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not fail of daily meering with a thousand Affronts, which he must be conscious of having justly merited. Such was the defpicable State to which this base Falsyfier of his Oaths, and once haughty Traní. gressor of the Third Commandment, saw himself reduced in chis Life! A Stare so truly miserable, that it can only be surpassed by that consummate Wretchedness, which, without due Repentance, awaits all such Profligares in the next !

Let us now go on to the other Example promised, which, in some Respects, is yer more flagrant, and more remarkable than the former ; and which alfo, like che former, did not go unpunished even in this world. This was of a Colonel in the Army, a Man of Wit and Pleasure, and a great Favourite of a certain Nobleman of the firat Rank, larely deceased, who being with bim at Windfor, at a Time when the Coure was there, fell violently in Love with a beauteous and modeft Virgin, (though but of mean Extraction, as only being Daughter to a Gar. dener belonging to the Castle) infomuch that nothing but the Enjoyment of her would satisfy him.

To his great Surprize and Disappointment, however, he found her Itrictly virruous; and on making his Addresses to her, in the manner he had always till then found prevalent with Persons of her Srarion, namely, with the most vehement Asseverarions and Protestations, of an unalterable Constancy, which were backed with Presents of no small Value to one in her Circumstances, became soon sensible, she was equally Proof against his Bribes and his Flatceries. Hereupon he renewed his Aitacks, offering fresh Presents of still more considerable Value, and even a handsome Settlement for Life ; but all in vain, the remained immoveable. Being now at his Wits End, and fully determined to enjoy her at any Rare, but making her his Wife,

he he endeavoured to get her out of Town on some pretended Party of Pleasure ; intending probably in that Cafe to have recoure to Force, as hoping afwards to make it up easily by Money ; but all to no Purpose; the young Maiden, equally prudene and virtuous, would not be decoyed out of the CaAtle by him.

Mortified hereat to the last Degree, but fill burning with Luft, for it deserves no better Name, and no lo: ger knowing what Course to take, he grew melancholly, pensive, and peevith, insomuch that he ceased to be the agreeable Companion he was heretofore. The Nobleman, his Patron, who had taken a Fancy to him chiefly on chat Account, having observed this sudden Alteration in his Temper, asked what ailed him. To which he, for some Time, declined giving any direct Answer, as being alhamed, no doubt, of his Weakness ; the proud Man not considering, that a virtuous Maiden, be her Parentage ever fo. mean, is greatly superior to the greatest Villain. Being pressed however earnestly by the Nobleman to disclose the Cause of his Sadness, he at laft acquainted him with his Pas. sion, recounting also every particular that had pas. sed between the lovely Fair One and himself, and concluding with an Oáth, that he no longer knew what Means to have recourse to, though he could never be easy in his Mind till he had enjoyed, or, in plain English, ruined her.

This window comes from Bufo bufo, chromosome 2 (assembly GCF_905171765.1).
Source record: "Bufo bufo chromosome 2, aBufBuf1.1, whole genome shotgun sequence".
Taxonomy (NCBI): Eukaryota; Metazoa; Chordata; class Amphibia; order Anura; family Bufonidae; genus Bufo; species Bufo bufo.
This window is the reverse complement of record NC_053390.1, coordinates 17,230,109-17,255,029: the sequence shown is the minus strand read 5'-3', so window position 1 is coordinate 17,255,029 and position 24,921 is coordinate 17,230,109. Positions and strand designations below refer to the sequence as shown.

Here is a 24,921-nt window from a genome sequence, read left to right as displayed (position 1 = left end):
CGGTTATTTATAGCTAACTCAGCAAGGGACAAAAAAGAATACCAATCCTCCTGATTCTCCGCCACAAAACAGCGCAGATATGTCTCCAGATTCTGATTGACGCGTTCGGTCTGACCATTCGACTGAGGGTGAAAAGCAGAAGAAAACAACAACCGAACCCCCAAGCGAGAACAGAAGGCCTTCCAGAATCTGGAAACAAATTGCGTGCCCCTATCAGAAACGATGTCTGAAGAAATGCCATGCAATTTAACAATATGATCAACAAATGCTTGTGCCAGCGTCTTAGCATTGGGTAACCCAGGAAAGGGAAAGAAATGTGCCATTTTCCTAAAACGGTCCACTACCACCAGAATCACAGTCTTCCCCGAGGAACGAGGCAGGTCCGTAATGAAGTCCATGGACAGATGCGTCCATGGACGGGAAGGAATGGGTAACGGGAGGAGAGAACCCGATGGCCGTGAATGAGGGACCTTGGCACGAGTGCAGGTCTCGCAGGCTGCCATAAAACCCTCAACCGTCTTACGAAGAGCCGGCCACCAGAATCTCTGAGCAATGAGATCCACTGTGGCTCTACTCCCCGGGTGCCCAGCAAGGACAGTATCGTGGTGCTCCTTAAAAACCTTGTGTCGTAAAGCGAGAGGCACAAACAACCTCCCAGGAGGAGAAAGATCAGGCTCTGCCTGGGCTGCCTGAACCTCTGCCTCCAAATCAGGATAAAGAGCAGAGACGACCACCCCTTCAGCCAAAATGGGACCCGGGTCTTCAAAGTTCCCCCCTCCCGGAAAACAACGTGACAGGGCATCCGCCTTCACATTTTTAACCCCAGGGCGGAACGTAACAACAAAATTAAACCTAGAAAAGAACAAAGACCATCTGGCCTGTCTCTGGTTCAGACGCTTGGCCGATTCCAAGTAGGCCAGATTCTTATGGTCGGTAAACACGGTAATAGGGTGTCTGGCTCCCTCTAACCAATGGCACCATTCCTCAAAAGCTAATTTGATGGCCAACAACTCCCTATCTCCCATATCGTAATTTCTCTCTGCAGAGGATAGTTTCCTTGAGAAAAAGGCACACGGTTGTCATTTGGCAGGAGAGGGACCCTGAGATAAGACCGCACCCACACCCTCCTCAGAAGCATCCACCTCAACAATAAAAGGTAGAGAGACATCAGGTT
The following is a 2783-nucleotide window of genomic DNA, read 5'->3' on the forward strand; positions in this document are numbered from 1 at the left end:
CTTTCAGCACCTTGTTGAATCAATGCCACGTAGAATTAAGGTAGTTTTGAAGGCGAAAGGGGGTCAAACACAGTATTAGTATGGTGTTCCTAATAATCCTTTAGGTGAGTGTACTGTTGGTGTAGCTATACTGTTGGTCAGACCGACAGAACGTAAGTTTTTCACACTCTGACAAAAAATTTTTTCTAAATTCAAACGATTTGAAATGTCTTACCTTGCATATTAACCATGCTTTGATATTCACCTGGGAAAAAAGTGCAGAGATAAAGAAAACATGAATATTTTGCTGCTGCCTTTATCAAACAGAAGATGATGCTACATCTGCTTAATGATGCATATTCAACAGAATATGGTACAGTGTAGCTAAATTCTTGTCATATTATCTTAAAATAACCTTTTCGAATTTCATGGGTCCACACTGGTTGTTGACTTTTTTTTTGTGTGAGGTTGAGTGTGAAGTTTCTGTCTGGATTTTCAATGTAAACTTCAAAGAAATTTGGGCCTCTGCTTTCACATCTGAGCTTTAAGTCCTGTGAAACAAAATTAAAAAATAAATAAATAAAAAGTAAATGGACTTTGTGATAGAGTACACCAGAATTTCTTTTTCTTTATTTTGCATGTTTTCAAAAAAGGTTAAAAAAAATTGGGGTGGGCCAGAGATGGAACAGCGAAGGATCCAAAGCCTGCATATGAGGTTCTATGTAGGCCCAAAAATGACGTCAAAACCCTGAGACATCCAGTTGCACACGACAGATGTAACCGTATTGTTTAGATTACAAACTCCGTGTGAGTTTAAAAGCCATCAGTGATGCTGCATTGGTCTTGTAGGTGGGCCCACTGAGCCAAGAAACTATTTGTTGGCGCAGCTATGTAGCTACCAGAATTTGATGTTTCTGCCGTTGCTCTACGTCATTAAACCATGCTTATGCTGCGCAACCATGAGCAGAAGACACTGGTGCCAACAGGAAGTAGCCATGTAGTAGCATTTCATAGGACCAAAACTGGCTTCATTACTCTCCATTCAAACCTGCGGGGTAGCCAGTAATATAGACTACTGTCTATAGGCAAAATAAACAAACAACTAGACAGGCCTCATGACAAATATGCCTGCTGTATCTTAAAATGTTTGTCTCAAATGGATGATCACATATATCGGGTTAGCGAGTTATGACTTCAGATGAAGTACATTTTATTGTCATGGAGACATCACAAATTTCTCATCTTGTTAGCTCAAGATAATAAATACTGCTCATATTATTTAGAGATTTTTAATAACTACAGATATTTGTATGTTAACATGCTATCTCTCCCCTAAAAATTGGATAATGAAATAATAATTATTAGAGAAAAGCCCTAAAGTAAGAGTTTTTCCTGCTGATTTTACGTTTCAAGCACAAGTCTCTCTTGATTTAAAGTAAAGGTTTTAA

On hearing this Account related in the moft lamenrable Tone, the Nobleman, who, though otherwise a Man of ftriat Honour, was a grear Laritudinarian in Maciers of Love, and who probably did not believe there was any such Thing as a virtuous Maiden, nor having ever met with such Repulle himself, even from Persons of a much higher Rank, burst into a violene Fit of Laughter, full in the Colonel's Face ; whereas the latter was quite

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confounded, and out of Countenance. Hereupon his Patron, who observed ir, and who really had a Value for him, as was already observed, bid him have a good Heart, for he would engage he should have her by some Means or other.

Accordingly many Consultations were held, and many new Stratagems tried, with as liccle Success as before, which made the Nobleman himself noc be so very confideno of gaining his Point as he was at first; and, in effect, it is not unlikely, they were very near giving over all Thoughts of accomplishing their Design, and were about to defift from any farther artempts, when the old Serpent, that implacable Enemy of all Virtue, suggested to one of hem a Wile, which brought about what all their Arts had before in vain endeavoured, and what they had almoft despaired of com palling. But it was at the fame Time such a Wile, as not only could not come from any one but him, but as no one who was not himself a Devil incarnare, and quite deftiture of Religion, Conscience, or even common Honeliy, could have pur in Practice.